The stable was a meeting place as well as a place of work, where in the evening, in the coldest months, Filò took place: a term which, first of all, indicates the act of spinning the fabrics by women, alludes to a much wider social activity. In the evening, in fact, we sheltered ourselves from the cold winter thanks to the warmth of the stable: therefore, children and men also came into the stable, and all together we talked, joked, played, sometimes young people fell in love, arranged marriages…

Del Filò, Giannino remembers various episodes, as well as the cutting of wheat with oxen and mower; the mothers’ commitment in making shoes for children with canvas and old car tyres; the fountain in the farmyard that continuously poured pure groundwater and where nearby families came to stock up. In his childhood memory, the fascination of small things, the sound of bells from nearby villages or the memory of some exceptional event in his eyes, like going to the festival of San Donà, remain.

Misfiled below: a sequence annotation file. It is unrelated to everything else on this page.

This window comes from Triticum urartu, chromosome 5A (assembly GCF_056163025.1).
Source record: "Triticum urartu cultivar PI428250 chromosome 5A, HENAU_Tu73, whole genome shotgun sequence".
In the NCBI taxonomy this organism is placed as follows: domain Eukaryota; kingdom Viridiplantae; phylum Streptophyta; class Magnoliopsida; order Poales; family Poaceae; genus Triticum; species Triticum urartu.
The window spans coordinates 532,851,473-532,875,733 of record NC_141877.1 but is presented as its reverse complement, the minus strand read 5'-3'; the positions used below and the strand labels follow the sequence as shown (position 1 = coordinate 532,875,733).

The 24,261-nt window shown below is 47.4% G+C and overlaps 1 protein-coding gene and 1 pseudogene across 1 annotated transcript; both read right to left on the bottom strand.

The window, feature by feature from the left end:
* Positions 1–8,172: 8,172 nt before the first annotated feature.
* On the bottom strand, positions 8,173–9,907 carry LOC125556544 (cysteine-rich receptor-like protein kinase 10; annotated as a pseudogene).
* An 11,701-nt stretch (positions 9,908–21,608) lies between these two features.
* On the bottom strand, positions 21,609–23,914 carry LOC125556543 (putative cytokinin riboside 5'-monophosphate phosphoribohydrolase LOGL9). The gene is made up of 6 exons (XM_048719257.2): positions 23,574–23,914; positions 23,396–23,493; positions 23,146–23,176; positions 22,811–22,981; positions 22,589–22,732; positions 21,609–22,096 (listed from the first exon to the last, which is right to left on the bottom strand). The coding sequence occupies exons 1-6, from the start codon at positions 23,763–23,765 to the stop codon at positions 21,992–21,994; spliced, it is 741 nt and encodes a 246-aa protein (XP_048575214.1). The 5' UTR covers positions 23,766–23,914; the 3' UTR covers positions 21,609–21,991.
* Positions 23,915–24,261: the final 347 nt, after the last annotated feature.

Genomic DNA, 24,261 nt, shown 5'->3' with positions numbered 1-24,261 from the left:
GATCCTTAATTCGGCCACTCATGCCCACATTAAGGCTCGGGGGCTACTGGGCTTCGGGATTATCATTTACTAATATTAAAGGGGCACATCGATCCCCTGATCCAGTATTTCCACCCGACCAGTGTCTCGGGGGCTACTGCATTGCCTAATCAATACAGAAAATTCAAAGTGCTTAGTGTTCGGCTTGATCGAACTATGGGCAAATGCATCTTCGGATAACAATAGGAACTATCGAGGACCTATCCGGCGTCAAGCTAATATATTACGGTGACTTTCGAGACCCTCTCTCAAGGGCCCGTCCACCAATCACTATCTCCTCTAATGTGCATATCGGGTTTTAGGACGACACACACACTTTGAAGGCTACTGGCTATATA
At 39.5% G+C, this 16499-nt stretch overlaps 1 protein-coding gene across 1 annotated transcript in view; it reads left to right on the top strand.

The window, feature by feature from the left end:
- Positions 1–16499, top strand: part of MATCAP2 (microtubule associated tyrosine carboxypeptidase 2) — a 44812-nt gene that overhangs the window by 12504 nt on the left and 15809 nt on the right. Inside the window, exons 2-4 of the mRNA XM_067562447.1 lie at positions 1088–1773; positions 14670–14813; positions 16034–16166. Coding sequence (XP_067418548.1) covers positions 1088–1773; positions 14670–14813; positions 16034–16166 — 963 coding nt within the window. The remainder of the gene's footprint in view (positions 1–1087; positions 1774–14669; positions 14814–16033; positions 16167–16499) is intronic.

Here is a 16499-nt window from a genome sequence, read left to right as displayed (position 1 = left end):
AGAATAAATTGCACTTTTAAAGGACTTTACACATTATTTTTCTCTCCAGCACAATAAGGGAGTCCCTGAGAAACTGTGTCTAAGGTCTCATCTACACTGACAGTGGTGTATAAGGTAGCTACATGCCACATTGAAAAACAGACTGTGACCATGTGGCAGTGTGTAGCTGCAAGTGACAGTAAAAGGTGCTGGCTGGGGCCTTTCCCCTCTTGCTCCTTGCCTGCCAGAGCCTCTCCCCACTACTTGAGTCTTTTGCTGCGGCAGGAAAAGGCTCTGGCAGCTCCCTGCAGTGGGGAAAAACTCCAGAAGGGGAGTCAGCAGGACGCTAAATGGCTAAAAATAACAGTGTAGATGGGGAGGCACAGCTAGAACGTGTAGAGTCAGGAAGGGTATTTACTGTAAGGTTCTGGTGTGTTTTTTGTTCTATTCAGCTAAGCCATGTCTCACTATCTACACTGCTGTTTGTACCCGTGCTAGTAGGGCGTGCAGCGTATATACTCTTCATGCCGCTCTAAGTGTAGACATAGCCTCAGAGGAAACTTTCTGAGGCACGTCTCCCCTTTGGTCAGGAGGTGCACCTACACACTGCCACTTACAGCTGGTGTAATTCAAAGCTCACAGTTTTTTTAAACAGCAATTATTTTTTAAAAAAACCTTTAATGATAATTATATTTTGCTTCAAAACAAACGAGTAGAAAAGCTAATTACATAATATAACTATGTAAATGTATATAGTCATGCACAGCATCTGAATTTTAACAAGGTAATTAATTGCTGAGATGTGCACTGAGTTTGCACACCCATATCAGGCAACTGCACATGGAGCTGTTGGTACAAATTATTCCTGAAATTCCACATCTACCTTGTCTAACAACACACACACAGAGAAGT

Even decidely memories come back to his mind, either his own or handed down from the stories of others: in particular, events of the Second World War.

“In 1943, my family hid for about a year two allied soldiers, a New Zealander and an Englishman who had escaped from the train that had been sent to the German concentration camps during a stop at Ceggia station. We hid them in two underground drainage tanks in the barn, quickly cleaned and whitewashed with lime. There they would spend the day, going out in the evening and sleeping in the barn sometimes on the fields”.

For this episode, the Zanatta family obtained official recognition and in 2001 the New Zealand soldier’s children came to visit the House (now transformed) to see the places where their father had been hidden and thank his saviours.